Looking back on 2020 in journalism: Of speeding up and slowing down

Lou Carlozo December 17, 2020

Meet my finest journalism resource in 2020: my corgi, Tsuki (a.k.a. Tsuki the Wonder Dog). Like many, I sought the solace of a puppy after losing my job. When not chewing up my hats and Ray-Bans, this fellow made all the difference. (Photo: Lou Carlozo)

I suppose if you (or I) read another damn story about how much COVID-19 changed everything in 2020, we’re going to have to throw a bowling ball against the nearest sheet of wafer-thin drywall in our homes-turned-offices. Yet while the pandemic wins the As Obvious As The Nose On Your Face Award for disrupting every profession in 2020, we can still take a fresh look back at the antipodes that rocked the media: acceleration and deceleration.

Scientifically speaking, the coronavirus resembles a demon-possessed jackfruit and shows no mercy. But in terms of content and journalism, it has acted as a catalytic. It splashed fuel onto the field and set it ablaze. The tech heavies I know put it this way: “Lou, what we thought would take seven years to accomplish compressed into seven months.” It’s been the year of Zoom and even Zoom Fatigue. Who even knew what Zoom was just a year ago?

Here I want to highlight just a few news-about-news highlights from the year that riff on speeding up and slowing down. For where it comes to the things we can’t control—the broader currents of pandemic, social upheaval, and a pivoting profession—wishing away the force of change will not make it so. These three touchstones marked a year that impacted world health, our profession and each one of us like no other.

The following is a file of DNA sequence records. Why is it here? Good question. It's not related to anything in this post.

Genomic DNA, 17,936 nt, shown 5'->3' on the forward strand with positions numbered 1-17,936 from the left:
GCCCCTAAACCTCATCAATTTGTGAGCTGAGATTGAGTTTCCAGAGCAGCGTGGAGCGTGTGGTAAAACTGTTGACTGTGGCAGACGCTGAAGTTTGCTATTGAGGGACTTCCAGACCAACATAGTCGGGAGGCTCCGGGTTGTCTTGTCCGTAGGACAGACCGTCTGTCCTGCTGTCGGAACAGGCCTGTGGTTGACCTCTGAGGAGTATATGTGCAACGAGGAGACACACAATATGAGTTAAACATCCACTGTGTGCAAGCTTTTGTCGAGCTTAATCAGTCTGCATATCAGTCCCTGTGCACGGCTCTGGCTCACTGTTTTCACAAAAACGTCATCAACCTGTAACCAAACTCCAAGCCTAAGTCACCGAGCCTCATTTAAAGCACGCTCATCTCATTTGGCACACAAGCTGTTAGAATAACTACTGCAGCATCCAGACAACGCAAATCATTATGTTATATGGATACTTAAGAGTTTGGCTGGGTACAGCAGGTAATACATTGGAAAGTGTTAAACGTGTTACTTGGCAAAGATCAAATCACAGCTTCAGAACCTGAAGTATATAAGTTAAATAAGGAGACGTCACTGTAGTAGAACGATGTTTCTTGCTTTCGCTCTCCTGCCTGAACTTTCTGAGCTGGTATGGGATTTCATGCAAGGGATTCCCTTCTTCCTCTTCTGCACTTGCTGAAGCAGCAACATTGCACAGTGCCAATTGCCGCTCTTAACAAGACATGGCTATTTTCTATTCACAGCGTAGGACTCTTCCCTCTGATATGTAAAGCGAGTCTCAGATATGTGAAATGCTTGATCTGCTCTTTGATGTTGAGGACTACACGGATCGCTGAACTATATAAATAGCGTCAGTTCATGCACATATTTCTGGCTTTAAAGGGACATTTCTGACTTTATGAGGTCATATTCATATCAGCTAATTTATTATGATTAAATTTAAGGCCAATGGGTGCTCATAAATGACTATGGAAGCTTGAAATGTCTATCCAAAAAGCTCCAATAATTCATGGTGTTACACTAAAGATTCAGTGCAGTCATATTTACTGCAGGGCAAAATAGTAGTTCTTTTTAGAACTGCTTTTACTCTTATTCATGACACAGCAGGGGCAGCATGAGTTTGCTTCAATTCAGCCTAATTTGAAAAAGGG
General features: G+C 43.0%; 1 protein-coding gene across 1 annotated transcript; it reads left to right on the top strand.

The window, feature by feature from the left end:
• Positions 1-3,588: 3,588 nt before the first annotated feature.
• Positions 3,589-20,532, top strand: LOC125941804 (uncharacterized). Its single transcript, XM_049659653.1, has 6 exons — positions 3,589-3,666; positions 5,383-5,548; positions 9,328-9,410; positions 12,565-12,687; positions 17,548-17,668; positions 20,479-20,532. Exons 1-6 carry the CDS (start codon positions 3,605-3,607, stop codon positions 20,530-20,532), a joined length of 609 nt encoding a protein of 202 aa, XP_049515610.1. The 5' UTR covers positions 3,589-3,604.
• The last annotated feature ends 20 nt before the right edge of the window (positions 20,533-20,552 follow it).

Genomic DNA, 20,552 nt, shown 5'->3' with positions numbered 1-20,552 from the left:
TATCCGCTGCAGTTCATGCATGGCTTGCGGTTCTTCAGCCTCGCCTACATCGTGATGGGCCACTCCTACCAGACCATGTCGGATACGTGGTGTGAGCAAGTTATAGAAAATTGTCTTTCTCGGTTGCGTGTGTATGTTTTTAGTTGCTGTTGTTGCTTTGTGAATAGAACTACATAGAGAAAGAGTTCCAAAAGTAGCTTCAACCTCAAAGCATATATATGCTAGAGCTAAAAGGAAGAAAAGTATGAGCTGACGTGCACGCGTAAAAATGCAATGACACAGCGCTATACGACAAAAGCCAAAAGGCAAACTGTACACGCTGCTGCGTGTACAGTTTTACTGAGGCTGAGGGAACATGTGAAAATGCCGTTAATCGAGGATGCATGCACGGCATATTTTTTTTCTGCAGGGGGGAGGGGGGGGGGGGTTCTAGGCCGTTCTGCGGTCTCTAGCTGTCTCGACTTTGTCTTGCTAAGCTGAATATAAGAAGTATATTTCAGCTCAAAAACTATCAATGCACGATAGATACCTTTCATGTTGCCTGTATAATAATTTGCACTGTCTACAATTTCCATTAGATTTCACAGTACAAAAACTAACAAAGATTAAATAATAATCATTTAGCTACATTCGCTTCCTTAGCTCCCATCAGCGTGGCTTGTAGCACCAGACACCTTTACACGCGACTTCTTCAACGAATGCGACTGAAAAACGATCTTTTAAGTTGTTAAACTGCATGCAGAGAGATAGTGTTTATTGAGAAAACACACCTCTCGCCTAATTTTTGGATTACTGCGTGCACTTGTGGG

The Freelance Free for All

No matter what anyone tells you, especially talking heads from freelance worker gulags like Upwork and Upyourasswork, this is not a life many, many journalists and content specialists chose. I know. I became one of those people in 2020. Pew Research Center notes that the number of newspaper newsroom employees dropped by 51% between 2008 and 2019. This makes Upwork’s contention that “61% of freelancers went into this type of work by choice” sound like the brainchild of election-steal conspiracists who have no proof to back up their fantasy claims other than some half-cocked survey numbers. Freelance pay as a whole averages $16 an hour. That does not sound like the career move any award-winning writer, editor or photographer dreams of making. Unless backsliding, losing your health insurance and sayonara 401(k) and 401(k) match are your thang.  

But in 2020 we saw newly-minted and repurposed freelancers turn up the heat speed-wise. A wonderful new piece from Molly McCluskey for the Poynter journo think tank tells the story of Lucy Sherriff, a long-form investigative journalist who, having had some of her international reporting trips cancelled, literally had to “think fast”:

When an editor she knew reached out with work, in a move echoed by many of us, the long-form investigative journalist didn’t hesitate to start churning out quick-hit, breaking news pieces, even though it ultimately burned her out. “It was exhausting work, but basically, it saved me,” Sherriff said. “I just had to do whatever I had to do to stay afloat.”